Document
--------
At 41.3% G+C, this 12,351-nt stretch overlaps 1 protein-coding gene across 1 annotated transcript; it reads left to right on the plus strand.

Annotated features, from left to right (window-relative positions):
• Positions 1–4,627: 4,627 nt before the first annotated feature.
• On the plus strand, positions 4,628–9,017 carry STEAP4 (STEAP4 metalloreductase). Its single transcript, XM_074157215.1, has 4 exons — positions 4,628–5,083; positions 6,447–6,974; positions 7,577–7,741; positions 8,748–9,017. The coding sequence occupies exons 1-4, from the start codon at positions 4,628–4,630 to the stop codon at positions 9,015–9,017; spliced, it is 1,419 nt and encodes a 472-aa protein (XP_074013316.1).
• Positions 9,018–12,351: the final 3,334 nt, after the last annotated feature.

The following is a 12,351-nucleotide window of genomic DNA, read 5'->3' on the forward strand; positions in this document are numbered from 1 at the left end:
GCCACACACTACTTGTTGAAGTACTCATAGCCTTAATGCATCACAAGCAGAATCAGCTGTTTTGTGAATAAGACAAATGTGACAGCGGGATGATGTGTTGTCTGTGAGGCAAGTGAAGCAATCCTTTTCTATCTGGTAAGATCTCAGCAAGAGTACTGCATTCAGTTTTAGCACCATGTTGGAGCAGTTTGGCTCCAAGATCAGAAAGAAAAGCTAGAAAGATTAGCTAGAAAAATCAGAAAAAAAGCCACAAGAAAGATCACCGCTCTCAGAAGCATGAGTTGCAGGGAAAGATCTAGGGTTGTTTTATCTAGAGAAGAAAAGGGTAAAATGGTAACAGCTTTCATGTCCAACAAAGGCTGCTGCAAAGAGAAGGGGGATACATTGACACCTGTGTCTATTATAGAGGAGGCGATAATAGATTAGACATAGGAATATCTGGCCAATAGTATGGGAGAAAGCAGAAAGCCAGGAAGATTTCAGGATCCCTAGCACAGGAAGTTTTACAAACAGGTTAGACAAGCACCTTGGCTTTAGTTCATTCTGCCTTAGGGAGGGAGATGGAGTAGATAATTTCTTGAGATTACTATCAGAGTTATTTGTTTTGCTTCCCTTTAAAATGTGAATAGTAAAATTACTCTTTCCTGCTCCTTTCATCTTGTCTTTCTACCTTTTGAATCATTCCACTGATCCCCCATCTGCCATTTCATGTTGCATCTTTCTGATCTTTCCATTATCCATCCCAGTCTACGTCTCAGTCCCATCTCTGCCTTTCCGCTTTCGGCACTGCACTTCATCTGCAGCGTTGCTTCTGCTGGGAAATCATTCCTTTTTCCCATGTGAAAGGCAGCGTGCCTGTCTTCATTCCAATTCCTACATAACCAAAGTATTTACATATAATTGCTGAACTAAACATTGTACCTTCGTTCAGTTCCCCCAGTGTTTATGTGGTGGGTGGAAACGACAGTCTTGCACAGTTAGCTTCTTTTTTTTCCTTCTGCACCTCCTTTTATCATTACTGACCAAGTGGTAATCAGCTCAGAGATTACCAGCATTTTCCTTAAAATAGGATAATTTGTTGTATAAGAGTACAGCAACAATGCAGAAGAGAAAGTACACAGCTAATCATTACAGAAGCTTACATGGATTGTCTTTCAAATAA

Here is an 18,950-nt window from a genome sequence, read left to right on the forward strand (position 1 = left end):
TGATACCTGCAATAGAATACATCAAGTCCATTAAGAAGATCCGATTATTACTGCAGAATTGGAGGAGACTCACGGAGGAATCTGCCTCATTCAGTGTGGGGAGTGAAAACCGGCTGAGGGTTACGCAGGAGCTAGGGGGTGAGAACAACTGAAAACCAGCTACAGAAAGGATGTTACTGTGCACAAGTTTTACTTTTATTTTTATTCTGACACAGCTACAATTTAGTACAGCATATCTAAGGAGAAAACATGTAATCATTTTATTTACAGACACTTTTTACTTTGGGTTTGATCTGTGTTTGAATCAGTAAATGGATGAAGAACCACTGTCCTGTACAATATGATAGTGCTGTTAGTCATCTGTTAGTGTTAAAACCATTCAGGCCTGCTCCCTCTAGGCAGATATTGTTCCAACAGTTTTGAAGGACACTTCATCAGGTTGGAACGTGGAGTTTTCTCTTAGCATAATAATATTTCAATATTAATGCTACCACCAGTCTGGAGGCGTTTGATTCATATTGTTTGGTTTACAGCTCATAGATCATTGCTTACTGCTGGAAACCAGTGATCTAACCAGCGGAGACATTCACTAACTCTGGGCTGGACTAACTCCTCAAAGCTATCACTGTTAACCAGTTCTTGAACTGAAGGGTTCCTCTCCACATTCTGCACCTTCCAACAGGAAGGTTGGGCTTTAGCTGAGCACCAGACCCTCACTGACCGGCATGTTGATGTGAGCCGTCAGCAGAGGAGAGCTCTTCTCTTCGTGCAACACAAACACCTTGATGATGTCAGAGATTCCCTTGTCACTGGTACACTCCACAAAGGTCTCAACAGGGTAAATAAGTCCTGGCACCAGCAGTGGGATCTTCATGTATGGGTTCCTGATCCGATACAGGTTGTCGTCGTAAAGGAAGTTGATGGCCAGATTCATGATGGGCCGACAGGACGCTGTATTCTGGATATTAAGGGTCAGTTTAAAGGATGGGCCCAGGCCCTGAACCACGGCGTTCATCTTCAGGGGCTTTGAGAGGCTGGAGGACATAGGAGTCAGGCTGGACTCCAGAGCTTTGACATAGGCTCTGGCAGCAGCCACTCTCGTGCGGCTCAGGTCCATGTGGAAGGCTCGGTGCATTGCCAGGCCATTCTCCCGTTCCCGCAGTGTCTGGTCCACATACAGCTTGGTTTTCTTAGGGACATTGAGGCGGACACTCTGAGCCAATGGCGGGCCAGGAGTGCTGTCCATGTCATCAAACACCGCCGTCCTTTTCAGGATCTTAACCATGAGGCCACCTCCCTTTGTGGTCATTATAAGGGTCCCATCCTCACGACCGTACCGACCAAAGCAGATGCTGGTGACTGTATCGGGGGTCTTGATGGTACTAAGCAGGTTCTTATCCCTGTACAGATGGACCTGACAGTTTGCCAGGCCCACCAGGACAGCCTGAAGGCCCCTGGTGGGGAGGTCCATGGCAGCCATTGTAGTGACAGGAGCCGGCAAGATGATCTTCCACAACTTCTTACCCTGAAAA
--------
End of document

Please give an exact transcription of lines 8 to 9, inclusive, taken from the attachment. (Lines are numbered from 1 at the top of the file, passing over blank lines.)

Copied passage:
Here is an 18,950-nt window from a genome sequence, read left to right on the forward strand (position 1 = left end):
TGATACCTGCAATAGAATACATCAAGTCCATTAAGAAGATCCGATTATTACTGCAGAATTGGAGGAGACTCACGGAGGAATCTGCCTCATTCAGTGTGGGGAGTGAAAACCGGCTGAGGGTTACGCAGGAGCTAGGGGGTGAGAACAACTGAAAACCAGCTACAGAAAGGATGTTACTGTGCACAAGTTTTACTTTTATTTTTATTCTGACACAGCTACAATTTAGTACAGCATATCTAAGGAGAAAACATGTAATCATTTTATTTACAGACACTTTTTACTTTGGGTTTGATCTGTGTTTGAATCAGTAAATGGATGAAGAACCACTGTCCTGTACAATATGATAGTGCTGTTAGTCATCTGTTAGTGTTAAAACCATTCAGGCCTGCTCCCTCTAGGCAGATATTGTTCCAACAGTTTTGAAGGACACTTCATCAGGTTGGAACGTGGAGTTTTCTCTTAGCATAATAATATTTCAATATTAATGCTACCACCAGTCTGGAGGCGTTTGATTCATATTGTTTGGTTTACAGCTCATAGATCATTGCTTACTGCTGGAAACCAGTGATCTAACCAGCGGAGACATTCACTAACTCTGGGCTGGACTAACTCCTCAAAGCTATCACTGTTAACCAGTTCTTGAACTGAAGGGTTCCTCTCCACATTCTGCACCTTCCAACAGGAAGGTTGGGCTTTAGCTGAGCACCAGACCCTCACTGACCGGCATGTTGATGTGAGCCGTCAGCAGAGGAGAGCTCTTCTCTTCGTGCAACACAAACACCTTGATGATGTCAGAGATTCCCTTGTCACTGGTACACTCCACAAAGGTCTCAACAGGGTAAATAAGTCCTGGCACCAGCAGTGGGATCTTCATGTATGGGTTCCTGATCCGATACAGGTTGTCGTCGTAAAGGAAGTTGATGGCCAGATTCATGATGGGCCGACAGGACGCTGTATTCTGGATATTAAGGGTCAGTTTAAAGGATGGGCCCAGGCCCTGAACCACGGCGTTCATCTTCAGGGGCTTTGAGAGGCTGGAGGACATAGGAGTCAGGCTGGACTCCAGAGCTTTGACATAGGCTCTGGCAGCAGCCACTCTCGTGCGGCTCAGGTCCATGTGGAAGGCTCGGTGCATTGCCAGGCCATTCTCCCGTTCCCGCAGTGTCTGGTCCACATACAGCTTGGTTTTCTTAGGGACATTGAGGCGGACACTCTGAGCCAATGGCGGGCCAGGAGTGCTGTCCATGTCATCAAACACCGCCGTCCTTTTCAGGATCTTAACCATGAGGCCACCTCCCTTTGTGGTCATTATAAGGGTCCCATCCTCACGACCGTACCGACCAAAGCAGATGCTGGTGACTGTATCGGGGGTCTTGATGGTACTAAGCAGGTTCTTATCCCTGTACAGATGGACCTGACAGTTTGCCAGGCCCACCAGGACAGCCTGAAGGCCCCTGGTGGGGAGGTCCATGGCAGCCATTGTAGTGACAGGAGCCGGCAAGATGATCTTCCACAACTTCTTACCCTGAAAA